1 of 2 people found the following review helpful
A fine production with a minor difficulty,
This review is from: Verdi: La Traviata [DVD] (1993) (German Import)  (DVD)
I was very fortunate to be at Covent Garden to witness Edita Gruberova as Lucia in a lavish production masterminded by Franco Zeffirelli. Her mad scence was greeted with a great ovation which stopped the show. Since that night I have been a committed Gruberova admirer and have a substantial number of DVDs graced by the soprano and at the time it was inevitable that I would make this purchase of La Traviata from La Fenice. That said I have avoided purchasing Lucrezia Borgia which has received some very mixed reviews
This 1992 production was produced and designed by the very experienced Pier Luigi Pizzi and he has created a wonderfully staged traditional production. Pizzi has opted for many soft colour tones and as always is a master at the use of space for the stage never gives the impression of being cluttered. His clever touch is very much there in act one by the use of a well placed mirror (a frequent Pizzi device) and the use of the dancers behind the Violetta/Alfredo duet
The musical content of the production, under the baton of Carlo Rizzi, is very high. Initially played as a rather diffident, retiring young man consummed by an overwhelming love Neil Shicoff is an impressive Alfredo. There is a marked absence of anything resembling latin passion and Shicoff keeps a tight and masterly control of character. A solid and dependable singer Giorgio Zancanaro creates an autocratic but compassionate father. He delivers a very worthy Di Provenza il mar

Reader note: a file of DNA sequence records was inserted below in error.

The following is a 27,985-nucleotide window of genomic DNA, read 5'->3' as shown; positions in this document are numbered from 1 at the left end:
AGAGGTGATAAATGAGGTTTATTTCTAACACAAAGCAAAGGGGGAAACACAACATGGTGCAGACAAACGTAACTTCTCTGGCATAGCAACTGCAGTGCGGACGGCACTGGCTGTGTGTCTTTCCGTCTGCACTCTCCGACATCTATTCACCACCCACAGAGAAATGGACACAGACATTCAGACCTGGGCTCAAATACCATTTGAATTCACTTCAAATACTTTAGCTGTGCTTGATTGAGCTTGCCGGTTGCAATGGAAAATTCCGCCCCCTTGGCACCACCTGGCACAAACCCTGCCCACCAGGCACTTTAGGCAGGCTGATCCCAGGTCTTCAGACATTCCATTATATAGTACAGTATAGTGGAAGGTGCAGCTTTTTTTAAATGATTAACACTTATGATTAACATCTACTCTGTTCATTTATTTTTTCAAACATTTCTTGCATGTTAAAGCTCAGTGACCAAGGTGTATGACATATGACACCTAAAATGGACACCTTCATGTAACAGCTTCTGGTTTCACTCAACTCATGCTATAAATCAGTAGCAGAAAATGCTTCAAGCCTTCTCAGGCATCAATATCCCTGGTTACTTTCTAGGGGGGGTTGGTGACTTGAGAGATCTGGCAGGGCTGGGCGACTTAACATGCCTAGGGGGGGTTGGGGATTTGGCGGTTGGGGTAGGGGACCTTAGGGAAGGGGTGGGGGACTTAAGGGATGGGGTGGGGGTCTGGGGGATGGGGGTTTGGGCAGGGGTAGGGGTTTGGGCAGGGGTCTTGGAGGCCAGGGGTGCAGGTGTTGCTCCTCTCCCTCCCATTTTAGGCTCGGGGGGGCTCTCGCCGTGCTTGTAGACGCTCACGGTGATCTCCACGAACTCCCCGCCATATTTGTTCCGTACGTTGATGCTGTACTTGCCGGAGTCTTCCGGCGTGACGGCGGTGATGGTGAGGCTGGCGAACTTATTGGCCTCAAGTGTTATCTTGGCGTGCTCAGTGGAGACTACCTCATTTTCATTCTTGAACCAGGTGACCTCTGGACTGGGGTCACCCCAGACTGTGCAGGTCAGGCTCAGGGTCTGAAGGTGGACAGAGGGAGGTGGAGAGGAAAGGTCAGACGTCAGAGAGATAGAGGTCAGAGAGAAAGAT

Such reservation as there are must centre on the performance of Gruberova whose acting simply does not match her singing. She is certainly vivacious in act one but comes across as being seriously ill at ease during the whole of act two. At sometime during preproduction the wrong decision was made to dress the soprano only in white (three changes) during the first two acts. This error exacerbates rather than detracts from the problems associated with the ageing process. As both singer and actor the soprano is at her best during the demanding bedroom scence which comprises the whole of act three.
A traditional production of this famous opera demands that Violetta is portrayed as an elegant, young society girl stricken by a dreadful disease. There are available on DVD three such performances; Angela Gheorghiu, the outstanding Violetta of her generation (Covent Garden 1994), the great singing actress Teresa Stratas (Zeffirelli film 1982) and Stefania Bonfadelli, a superbly frail and vunerable Violetta (Busetto 2002). I have yet to view Marie McLaughlin in the 1988 Glyndebourne production. It is a particular pity that La Traviata in Paris with Eteri Gvazava is not at the moment available
Edita Gruberova is at her very best, both as singer and actress, as Queen Elizabeth I in the Munich production (released on DVD in 2006). A performance, as the singer has admitted, based on Margaret Thatcher.